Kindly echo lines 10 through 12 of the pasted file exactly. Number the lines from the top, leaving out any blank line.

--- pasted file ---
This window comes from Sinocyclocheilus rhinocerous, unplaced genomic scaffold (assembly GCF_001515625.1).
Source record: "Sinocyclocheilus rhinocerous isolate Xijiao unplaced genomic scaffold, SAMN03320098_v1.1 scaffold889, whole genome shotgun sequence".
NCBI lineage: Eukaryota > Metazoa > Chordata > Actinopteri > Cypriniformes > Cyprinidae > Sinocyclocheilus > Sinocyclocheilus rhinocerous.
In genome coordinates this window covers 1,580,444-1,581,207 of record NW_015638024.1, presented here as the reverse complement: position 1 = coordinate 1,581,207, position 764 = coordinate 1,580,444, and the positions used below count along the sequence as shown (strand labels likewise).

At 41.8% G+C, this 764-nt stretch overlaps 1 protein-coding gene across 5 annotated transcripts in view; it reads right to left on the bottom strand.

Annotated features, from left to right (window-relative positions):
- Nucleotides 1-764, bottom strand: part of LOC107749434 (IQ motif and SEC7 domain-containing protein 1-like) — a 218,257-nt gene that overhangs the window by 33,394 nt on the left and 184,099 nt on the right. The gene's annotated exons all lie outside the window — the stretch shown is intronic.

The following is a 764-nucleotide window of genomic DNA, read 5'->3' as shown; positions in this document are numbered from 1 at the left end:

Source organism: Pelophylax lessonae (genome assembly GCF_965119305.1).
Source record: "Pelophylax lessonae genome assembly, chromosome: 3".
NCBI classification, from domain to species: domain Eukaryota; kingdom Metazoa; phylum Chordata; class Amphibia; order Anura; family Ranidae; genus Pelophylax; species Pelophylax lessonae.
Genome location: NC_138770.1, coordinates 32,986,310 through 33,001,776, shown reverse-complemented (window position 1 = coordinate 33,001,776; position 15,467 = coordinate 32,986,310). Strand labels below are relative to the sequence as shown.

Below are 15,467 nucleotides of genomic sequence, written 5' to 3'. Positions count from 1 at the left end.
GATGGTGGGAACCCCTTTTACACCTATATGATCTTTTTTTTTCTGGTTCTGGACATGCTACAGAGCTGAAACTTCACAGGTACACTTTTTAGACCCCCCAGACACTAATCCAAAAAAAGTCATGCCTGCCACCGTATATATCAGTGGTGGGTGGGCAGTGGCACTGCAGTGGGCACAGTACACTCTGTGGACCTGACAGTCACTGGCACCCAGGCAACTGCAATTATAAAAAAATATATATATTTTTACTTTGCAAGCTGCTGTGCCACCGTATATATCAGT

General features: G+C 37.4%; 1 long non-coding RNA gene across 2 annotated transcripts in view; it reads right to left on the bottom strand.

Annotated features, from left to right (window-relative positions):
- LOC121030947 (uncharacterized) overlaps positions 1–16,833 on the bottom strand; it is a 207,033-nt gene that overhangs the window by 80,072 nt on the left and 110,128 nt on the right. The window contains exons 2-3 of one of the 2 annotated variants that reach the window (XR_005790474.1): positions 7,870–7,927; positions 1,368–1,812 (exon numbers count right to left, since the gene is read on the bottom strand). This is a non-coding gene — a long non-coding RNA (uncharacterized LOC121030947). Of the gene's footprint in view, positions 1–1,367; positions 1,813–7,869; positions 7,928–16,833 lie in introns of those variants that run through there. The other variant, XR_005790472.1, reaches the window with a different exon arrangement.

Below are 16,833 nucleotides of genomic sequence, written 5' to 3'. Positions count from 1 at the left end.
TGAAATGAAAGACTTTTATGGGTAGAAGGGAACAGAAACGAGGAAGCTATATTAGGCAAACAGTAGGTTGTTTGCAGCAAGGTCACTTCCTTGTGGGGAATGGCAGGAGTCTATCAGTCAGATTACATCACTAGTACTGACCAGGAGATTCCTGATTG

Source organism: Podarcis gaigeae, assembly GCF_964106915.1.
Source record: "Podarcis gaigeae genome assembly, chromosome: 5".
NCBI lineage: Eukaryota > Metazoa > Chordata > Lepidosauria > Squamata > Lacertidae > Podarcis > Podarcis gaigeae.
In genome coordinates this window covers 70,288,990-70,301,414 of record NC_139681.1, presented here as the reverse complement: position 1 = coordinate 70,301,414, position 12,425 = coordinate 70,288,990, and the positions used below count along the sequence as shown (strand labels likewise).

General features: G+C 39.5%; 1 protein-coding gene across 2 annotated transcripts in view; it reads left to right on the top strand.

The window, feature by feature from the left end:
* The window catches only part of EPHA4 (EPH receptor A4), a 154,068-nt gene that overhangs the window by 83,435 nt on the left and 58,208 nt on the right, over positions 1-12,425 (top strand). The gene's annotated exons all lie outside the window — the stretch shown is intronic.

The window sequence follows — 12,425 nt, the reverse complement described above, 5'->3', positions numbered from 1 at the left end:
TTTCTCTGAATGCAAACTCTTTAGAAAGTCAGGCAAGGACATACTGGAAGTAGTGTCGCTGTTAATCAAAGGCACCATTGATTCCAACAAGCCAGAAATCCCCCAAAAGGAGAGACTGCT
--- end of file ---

Source record: "Pelophylax lessonae genome assembly, chromosome: 3".
NCBI classification, from domain to species: domain Eukaryota; kingdom Metazoa; phylum Chordata; class Amphibia; order Anura; family Ranidae; genus Pelophylax; species Pelophylax lessonae.
Genome location: NC_138770.1, coordinates 32,986,310 through 33,001,776, shown reverse-complemented (window position 1 = coordinate 33,001,776; position 15,467 = coordinate 32,986,310). Strand labels below are relative to the sequence as shown.